About 3,000 people on a cruise ship quarantined in the Japanese port of Yokohama due to the outbreak of a new coronavirus will start disembarking Wednesday as scheduled, health minister Katsunobu Kato said.
Kato told a press conference on Tuesday that test samples had been collected from all the remaining passengers of the Diamond Princess and that disembarkation is expected to be completed by Friday.
Those who tested negative will be allowed to leave without restrictions, while those who have been infected with the virus will be hospitalized. The same measures will apply to the crew.
The cruise ship was carrying around 3,700 passengers and crew from more than 50 countries and regions. The number of infections among them rose by 88 on Tuesday, bringing the total to 542.
Chief Cabinet Secretary Yoshihide Suga, meanwhile, said at a press conference that it was "appropriate" to keep the passengers and crew aboard until the two-week quarantine period ends on Wednesday.
His comments came amid questions raised by U.S. media about Japan's response to the situation aboard the Diamond Princess after a group of 328 American passengers from the ship left for home early Monday on planes chartered by the U.S. government.
Aside from those on the vessel, the number of infections confirmed in Japan rose to 61, with eight new cases reported Tuesday, including a son of an infected doctor at Saiseikai Arida Hospital in Wakayama Prefecture.
The son was the first person under the age of 20 infected in Japan, the prefectural government said, adding he has not shown any symptoms so far.
The cases also included a male inpatient at the hospital, who shared a room with another infected patient, and a male nurse in his 30s who was part of a medical team dispatched to the cruise ship, according to the local government.
In the western Japan prefecture, nine other people have already been confirmed as infected with the virus, including a man in his 50s who had not recently visited the hospital.
Two other men in their 50s and 80s confirmed to have the virus in the capital were in a serious condition, the Tokyo metropolitan government said.
A Japanese man in Aichi Prefecture and a taxi driver in Yokohama, both in their 60s, were also reported as infected, according to local authorities.
"We are seeing an increase of cases in which the route of transmission is not immediately known," Kato said. "We have to handle the situation by assuming it could spread to a certain degree."
Prime Minister Shinzo Abe instructed his ruling Liberal Democratic Party to consider postponing or reducing the size of its annual general meeting scheduled for March 8 as infections spread.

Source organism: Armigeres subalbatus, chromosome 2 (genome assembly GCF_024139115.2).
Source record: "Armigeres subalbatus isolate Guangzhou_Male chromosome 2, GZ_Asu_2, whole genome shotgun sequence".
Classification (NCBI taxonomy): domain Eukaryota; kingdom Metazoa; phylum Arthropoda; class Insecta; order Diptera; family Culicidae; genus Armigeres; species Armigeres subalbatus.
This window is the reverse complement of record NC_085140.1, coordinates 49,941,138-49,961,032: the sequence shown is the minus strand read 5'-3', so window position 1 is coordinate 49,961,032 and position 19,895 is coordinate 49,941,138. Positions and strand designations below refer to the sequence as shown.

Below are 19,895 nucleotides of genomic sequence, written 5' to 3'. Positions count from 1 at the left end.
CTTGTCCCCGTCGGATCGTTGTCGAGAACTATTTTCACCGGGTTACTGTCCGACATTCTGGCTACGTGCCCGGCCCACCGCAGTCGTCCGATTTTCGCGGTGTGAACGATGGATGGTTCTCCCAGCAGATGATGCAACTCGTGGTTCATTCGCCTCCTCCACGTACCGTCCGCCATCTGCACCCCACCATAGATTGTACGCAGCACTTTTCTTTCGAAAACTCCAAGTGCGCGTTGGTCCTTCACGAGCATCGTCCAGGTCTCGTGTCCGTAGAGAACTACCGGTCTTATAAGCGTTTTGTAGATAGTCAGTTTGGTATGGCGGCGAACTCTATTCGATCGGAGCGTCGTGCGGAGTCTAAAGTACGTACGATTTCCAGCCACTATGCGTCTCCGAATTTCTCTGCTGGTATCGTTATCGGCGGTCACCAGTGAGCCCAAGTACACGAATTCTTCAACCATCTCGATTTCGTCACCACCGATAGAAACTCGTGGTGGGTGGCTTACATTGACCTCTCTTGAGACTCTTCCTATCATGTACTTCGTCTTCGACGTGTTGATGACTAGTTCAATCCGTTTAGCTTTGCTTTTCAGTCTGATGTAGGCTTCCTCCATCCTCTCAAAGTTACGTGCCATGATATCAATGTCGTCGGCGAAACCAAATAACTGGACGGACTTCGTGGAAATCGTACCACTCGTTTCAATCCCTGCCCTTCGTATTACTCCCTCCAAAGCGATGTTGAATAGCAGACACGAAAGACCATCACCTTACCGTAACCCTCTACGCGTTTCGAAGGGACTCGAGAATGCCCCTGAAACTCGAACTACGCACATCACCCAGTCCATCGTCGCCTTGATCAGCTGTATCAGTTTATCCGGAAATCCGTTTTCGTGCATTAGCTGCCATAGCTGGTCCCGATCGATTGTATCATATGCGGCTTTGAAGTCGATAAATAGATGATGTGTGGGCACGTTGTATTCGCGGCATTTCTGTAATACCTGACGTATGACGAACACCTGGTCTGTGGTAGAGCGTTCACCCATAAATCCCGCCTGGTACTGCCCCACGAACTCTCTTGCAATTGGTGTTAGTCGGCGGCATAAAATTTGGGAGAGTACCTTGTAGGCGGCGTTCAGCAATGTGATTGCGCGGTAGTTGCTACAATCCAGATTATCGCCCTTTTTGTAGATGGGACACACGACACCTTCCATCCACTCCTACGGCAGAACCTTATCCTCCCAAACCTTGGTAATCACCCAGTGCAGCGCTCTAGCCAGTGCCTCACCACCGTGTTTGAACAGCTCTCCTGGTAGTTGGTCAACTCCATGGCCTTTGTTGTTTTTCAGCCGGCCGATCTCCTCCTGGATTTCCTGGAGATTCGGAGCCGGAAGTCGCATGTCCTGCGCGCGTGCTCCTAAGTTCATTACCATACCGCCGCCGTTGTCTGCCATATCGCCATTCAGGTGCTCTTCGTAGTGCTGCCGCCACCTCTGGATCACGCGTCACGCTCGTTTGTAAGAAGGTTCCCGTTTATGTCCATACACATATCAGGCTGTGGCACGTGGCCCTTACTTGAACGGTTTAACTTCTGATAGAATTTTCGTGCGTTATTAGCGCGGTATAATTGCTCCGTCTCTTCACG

At a government task force meeting on measures to prevent the spread of the virus, Abe urged people with cold-like symptoms such as a fever to "take time off school or work and refrain from leaving the house."
Meanwhile, four Japanese nationals who were aboard the Westerdam, a cruise ship which was earlier refused entry to Japan due to suspected cases of infection, arrived at Tokyo's Haneda airport early Tuesday, Foreign Minister Toshimitsu Motegi said.
They had cleared initial screening in Cambodia where they disembarked and were undergoing further testing following their arrival in Japan, he said.
Another Japanese national working as a crew member on the Westerdam wished to remain with the vessel, Motegi said, adding the ministry would stay in touch and provide necessary help.
On Tuesday, WHO Director General Tedros Adhanom Ghebreyesus told a media briefing that the virus was fatal in about 2 percent of reported cases and appeared to be "not as deadly as other coronaviruses including SARS and MERS."
The fatality rate of MERS was over 30 percent, while that of SARS was about 10 percent, according to the WHO.
Based on data provided by China on more than 44,000 confirmed cases of infection, over 80 percent of patients develop only mild symptoms before recovering.
In around 14 percent of cases the virus causes severe symptoms, such as pneumonia and shortness of breath, and in about 5 percent patients develop critical symptoms including respiratory failure, septic shock and multiorgan failure, he said.
The WHO director general also said the risk of death increases with age and there are relatively few cases among children.
While the data appear to show a decline in new cases, he called for continued vigilance, saying, "It's too early to tell if this reported decline will continue."
The WHO's situation report dated Monday showed 71,429 people had been confirmed as infected with the virus worldwide, with those in mainland China making up 70,635 of the total cases.